For those of us that have watched Ray Winstone’s performance of ‘Angry Football Dad’ for the FA’s Respect campaign, we can truly experience the extremes of negative adult involvement in grassroots’ football. The Lancashire FA’s “Silent Weekend” is a recent initiative set out to improve the behaviour of adults in grassroots football and, as a consequence, allow the children involved more enjoyment. In simple terms, one could describe that the aim of reducing to nil the hyperventilated verbal exhortations from parents to their “mini-me’s” cuts out so many potential moments of doubt, anger, frustration, confrontation and, at its worst, abuse.
We seem to live in a generation of cosseting parents who want to check on and, to an extent, do every last thing for their children when in fact it’s likely that with minimum interaction the children will most likely work it out for themselves. The term “helicopter parents” coined by a journalist sums up the notion exactly. An example strengthening this claim, via a counter-example, is Skateboarding. Very much an American import but is becoming extremely popular with British youngsters; skateboarding can demonstrate how minimal to no adult interaction can boost the skills of participants in the sport. Skateboarders have a culture built upon respect, tolerance and nurture, without the interference of pushy parents. Why is this case? Simple-there are, in a large number of cases, no rules on the skate-parks, but everyone knows them. I have seen several parks where there are no specified sets of rules, where skaters of all ages mix safely taking turns in the half-pipe and are watching out for each other. Older skaters are particularly helpful to beginners who are going to fall over once in a while. Compared to football, many parents won’t have experience of skateboarding; they can’t be shouting from the sidelines when to change direction or the right technique to land because they have never done it before. Support comes from within and from peers who are stood alongside “on the pitch”.
Particularly with football matches in England, children will continually look to the sidelines for instruction throughout the game. Too much instruction will hamper the child’s ability in decision making. Instead children should be coached to figure out solutions for themselves; this way they will gain a much better understanding of the game simply by exploring it themselves. The famous image of Gary Lineker signaling to the bench when Paul Gascoigne had just been booked in the 1990 World Cup England v Germany is etched in the memory for many but redolent with interaction to coaches on the sidelines. This is a clear example of players who, when playing well were good, but when things went wrong didn’t know what to do. Children should be coached to have the ability to solve and work out their own difficulties during game time. Looking abroad, the Atletico Madrid Football academy has children as young as 12 taking over the training sessions. This would only improve the understanding of their own team members as well as the game. Perhaps this is a lesson that coaches in the UK can take away.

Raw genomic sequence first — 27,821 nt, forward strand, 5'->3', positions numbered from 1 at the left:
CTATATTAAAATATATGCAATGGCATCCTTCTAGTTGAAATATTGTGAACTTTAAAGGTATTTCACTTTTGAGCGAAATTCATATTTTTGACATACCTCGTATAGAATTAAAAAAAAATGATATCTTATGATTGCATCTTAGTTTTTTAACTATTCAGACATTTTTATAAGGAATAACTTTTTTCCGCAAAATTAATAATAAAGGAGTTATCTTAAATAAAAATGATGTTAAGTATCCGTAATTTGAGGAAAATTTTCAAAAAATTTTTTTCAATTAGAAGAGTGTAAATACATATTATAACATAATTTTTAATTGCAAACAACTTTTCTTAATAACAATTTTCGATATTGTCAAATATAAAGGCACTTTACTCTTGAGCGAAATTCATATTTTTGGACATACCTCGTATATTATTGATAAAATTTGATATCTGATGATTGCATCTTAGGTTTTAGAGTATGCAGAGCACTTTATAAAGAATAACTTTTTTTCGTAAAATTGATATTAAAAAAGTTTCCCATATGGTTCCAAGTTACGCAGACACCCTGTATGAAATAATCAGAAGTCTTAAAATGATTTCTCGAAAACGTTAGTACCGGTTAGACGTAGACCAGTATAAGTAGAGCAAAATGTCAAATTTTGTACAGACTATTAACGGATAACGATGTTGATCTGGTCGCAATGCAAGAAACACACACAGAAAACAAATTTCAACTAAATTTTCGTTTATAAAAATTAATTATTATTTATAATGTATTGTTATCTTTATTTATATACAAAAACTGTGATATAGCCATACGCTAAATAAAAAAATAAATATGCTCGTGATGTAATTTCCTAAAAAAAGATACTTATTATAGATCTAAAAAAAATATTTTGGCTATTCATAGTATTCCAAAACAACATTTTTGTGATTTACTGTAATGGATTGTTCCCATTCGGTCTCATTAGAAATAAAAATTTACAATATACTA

My personal experience with Silent Weekend as a grassroots coach has been very positive. I have seen my team play with more freedom and enjoyment, resulting in a number of good scores. One study by Omli and Wiese-Bjornstal (2013) found that children prefer their parents to be silent on match-day, which further supports the argument that there should be silence on the sidelines. However, throughout childhood, it is parents’ and other significant adults who are the primary sources of social support and encouragement (Harter, 1999); therefore parents’ voices should be heard. Perhaps then a compromise should be made, so that parents can still cheer and encourage their children, but leave the instructions for the coach to make before, at half time, and after the match. Too many instructions from coaches, parents and even other teammates are bound to confuse players and decrease enjoyment.
To summarise, the advantages of spectator silence are:
• That it avoids unnecessary criticism of players
• It allows coaches and parents to watch and enjoy the game better
• The children will enjoy themselves more
• It allows players and coaches to reflect on the game better
• It reduces the pressure put on players and allow greater performances
The skate-park culture is a fantastic example of seeing how children can work out the skills of the sport for themselves. Football can learn from this model during match days so that children can be given the freedom to express, explore and enjoy themselves in the beautiful game.